To see what queries are sent to MySQL, it’s useful to enable query logging and piping the output to a file or even a table to inspect later. In this [...]
I’ve seen a number of solutions for finding long running transactions or sessions within InnoDB / MySQL now. Every single one of them has (in the past by necessity) been implemented as a script (other than one, more on that one later) that is either invoked manually, or via some cron job, that then connects and tries to find, and possibly diagnose or kill, transactions that break some “long …[Read more]
So it’s been a while since I’ve hit my blog, but I feel compelled to respond to Baron’s post, and many of the other (perhaps short sighted) criticisms out there against this new functionality that we’ve been working on for so long.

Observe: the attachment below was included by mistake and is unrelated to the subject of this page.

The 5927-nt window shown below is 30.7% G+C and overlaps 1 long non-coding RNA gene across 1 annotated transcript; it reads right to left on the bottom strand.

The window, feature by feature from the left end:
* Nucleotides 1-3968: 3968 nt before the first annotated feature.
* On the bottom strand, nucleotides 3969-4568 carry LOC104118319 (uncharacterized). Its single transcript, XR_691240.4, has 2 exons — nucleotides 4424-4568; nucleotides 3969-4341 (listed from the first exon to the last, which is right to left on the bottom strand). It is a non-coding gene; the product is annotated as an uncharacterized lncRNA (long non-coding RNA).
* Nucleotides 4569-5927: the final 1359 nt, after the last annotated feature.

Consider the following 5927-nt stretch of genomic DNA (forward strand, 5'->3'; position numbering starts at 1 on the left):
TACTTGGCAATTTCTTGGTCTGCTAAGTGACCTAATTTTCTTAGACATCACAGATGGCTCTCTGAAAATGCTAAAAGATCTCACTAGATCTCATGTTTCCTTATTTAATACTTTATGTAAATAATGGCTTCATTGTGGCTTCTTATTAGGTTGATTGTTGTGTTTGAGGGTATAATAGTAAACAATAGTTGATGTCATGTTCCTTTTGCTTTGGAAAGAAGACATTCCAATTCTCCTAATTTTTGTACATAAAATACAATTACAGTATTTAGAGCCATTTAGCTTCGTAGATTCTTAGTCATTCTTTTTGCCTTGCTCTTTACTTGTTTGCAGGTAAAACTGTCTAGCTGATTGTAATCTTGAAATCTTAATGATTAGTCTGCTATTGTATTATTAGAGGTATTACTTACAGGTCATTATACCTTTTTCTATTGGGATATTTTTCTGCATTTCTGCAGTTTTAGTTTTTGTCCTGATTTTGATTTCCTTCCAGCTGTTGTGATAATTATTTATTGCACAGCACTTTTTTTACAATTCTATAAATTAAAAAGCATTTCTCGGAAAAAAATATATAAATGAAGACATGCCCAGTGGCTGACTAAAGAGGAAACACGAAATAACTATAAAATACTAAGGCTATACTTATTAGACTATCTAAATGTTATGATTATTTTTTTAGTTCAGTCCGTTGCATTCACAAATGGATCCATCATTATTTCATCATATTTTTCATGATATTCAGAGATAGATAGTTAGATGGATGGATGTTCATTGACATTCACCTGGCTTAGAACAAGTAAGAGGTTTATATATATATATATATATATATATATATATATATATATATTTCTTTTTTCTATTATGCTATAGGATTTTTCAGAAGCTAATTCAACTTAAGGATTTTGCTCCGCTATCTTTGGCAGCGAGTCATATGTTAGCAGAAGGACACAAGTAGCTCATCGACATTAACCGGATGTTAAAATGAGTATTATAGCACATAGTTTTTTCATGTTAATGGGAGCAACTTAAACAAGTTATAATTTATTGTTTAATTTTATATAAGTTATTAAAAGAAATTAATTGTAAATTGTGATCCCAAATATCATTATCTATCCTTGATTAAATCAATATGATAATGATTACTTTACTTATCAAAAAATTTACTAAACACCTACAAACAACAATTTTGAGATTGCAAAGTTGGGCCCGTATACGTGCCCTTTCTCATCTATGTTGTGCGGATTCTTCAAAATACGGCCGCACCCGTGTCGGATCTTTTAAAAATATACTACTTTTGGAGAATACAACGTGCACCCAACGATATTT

Everybody seems to be saying that this functionality should be implemented in the server, or that the better way to do this is to use these patches which add functionality to the logging that MySQL already provides. Well guess what people - what does that give you, other than some more details on you queries?
What’s bad on a database server?
Query Analyzer, whilst it does currently use a proxy to collect the statistics, doesn’t hit your disk at all. Everything is collected and aggregated in memory, it …[Read more]